Advantage: It is a straightforward way to separate users seriously with business and those who are not.
Also, users don’t have to stay long before you delete their contents to save storage space.
Disadvantage: Many users will be reluctant to try the service since they know you will kick them out after the time trial.
I called this the free trial model, and it’s more of a marketing strategy.
This model is common with high ticket products and social sites like LinkedIn Premium.
In this business model, you offer the basic version of your service and the advanced one as a premium version.
You limit access to pro features you know will be most important to enhance their use of your service.
Advantage: You will attract a lot of new customers, of which a certain percentage may convert later.
Customers will engage more and become loyal to your business since they will have the service forever free.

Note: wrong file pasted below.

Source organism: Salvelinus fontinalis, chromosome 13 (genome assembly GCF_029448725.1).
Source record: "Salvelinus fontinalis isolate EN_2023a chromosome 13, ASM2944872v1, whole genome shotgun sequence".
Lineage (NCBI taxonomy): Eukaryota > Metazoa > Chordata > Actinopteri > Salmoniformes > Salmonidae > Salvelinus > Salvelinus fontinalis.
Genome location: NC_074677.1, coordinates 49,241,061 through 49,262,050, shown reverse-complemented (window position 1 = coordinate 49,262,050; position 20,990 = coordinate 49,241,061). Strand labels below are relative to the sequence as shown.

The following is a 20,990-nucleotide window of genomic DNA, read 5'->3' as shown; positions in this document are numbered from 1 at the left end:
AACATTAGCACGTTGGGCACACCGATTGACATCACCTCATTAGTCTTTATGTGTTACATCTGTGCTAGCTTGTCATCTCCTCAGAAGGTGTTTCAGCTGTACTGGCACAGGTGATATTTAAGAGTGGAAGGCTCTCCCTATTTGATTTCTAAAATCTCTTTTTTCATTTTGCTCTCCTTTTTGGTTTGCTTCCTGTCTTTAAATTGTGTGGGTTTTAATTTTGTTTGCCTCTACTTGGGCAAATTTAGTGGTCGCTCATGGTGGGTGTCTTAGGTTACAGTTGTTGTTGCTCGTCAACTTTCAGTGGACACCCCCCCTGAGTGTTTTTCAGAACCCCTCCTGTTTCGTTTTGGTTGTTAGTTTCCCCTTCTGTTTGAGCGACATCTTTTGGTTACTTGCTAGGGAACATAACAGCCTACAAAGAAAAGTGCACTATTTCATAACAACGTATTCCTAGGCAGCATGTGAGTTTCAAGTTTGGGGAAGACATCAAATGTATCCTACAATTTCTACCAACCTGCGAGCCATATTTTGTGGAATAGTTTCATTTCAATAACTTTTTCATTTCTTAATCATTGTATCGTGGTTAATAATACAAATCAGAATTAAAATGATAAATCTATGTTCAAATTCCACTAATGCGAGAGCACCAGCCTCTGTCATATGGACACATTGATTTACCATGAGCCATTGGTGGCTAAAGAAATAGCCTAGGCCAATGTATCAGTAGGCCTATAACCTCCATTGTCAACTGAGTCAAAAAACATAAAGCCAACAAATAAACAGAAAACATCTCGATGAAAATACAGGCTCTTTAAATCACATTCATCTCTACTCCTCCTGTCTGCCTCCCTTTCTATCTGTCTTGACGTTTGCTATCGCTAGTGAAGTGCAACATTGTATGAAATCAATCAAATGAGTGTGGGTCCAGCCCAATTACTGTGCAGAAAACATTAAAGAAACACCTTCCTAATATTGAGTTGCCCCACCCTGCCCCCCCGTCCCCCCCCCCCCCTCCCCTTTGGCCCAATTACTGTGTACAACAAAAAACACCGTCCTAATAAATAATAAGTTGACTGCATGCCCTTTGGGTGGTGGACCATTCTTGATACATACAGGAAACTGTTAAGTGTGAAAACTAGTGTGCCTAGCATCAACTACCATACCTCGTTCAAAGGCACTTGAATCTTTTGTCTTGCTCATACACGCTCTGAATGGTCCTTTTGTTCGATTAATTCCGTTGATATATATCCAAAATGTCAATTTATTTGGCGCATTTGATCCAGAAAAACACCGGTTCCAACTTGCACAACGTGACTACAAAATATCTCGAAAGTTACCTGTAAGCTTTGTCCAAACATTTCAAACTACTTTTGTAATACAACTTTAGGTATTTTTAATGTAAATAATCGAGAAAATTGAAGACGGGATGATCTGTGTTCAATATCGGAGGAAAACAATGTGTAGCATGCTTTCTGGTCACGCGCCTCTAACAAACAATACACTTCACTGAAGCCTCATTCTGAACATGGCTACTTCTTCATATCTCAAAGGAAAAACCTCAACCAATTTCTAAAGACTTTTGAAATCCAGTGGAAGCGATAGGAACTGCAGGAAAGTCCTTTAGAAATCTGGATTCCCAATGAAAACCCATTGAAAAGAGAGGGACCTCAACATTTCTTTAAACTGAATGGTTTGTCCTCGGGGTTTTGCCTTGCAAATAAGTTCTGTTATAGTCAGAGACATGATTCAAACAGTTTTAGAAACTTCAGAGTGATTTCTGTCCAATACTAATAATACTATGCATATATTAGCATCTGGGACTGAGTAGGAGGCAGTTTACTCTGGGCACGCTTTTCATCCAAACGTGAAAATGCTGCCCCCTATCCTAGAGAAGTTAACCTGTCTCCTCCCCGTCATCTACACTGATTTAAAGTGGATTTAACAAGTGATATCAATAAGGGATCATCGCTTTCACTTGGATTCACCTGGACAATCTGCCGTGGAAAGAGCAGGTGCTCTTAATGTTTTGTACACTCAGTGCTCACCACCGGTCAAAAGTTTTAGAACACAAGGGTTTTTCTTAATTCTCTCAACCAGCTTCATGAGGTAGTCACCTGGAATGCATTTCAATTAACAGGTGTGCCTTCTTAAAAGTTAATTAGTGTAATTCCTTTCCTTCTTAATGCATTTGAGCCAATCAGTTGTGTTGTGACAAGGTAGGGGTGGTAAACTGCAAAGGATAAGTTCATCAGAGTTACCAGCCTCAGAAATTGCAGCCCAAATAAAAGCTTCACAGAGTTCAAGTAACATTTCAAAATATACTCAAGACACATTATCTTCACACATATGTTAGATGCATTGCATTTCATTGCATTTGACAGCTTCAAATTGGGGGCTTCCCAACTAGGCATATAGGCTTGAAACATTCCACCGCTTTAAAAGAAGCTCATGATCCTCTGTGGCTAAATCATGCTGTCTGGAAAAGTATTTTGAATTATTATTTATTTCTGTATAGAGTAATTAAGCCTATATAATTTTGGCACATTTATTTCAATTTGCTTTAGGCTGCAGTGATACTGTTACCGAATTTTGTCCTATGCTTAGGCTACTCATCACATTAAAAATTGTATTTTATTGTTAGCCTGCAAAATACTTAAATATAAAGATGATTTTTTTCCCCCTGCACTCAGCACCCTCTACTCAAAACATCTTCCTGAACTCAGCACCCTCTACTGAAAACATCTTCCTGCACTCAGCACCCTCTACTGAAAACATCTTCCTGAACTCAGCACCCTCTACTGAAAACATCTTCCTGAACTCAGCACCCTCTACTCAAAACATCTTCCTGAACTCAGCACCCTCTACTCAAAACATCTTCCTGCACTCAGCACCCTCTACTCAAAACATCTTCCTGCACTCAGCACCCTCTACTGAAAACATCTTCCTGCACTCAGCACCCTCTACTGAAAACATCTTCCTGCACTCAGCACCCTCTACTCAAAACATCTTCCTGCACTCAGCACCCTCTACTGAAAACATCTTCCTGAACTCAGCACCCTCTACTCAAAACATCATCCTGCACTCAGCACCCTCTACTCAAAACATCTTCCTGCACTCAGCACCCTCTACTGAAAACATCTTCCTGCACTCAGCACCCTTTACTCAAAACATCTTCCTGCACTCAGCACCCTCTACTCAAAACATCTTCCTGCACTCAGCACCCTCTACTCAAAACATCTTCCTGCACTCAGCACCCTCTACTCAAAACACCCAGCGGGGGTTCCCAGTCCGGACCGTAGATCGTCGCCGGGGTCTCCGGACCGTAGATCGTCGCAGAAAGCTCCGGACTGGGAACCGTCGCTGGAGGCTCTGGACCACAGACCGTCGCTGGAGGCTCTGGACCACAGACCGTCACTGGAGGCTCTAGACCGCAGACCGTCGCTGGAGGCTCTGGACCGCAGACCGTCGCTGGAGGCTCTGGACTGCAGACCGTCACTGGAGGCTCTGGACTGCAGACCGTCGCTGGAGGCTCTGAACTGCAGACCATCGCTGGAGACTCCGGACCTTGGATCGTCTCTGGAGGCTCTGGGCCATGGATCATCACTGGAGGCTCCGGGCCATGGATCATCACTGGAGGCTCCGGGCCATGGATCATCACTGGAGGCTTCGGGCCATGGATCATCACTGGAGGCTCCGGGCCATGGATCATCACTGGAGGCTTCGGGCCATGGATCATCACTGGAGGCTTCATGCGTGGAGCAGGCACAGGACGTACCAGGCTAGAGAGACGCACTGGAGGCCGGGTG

Disadvantage: Your expenses (website storage space) will increase quickly because of the growing number of new free users.
Again, how will you know you are not giving too little or too much of your service for free?
If it’s too little, users will go away. And if you give too much, users will not upgrade.
This model is common with classified ad business like Jiji and Craigslist.
The seat-limited is one of the freemium business model examples that operates on the volume capacity.
E.g. Here you limit the number of users or uploads or storage space.
Advantage: You have control over the number of items a user can access. This may prompt those who need more to pay for the premium version to unlock more space or users.
Disadvantage: User can open multiple accounts which can still make up for the space needed.
Dropbox and Google Drive use this model.
4. Customer Type Limited
This is a model where you offer services based on categories of customers.
You offer free to low-income earners, students, or charity groups.
And charge others outside these groups for the premium version.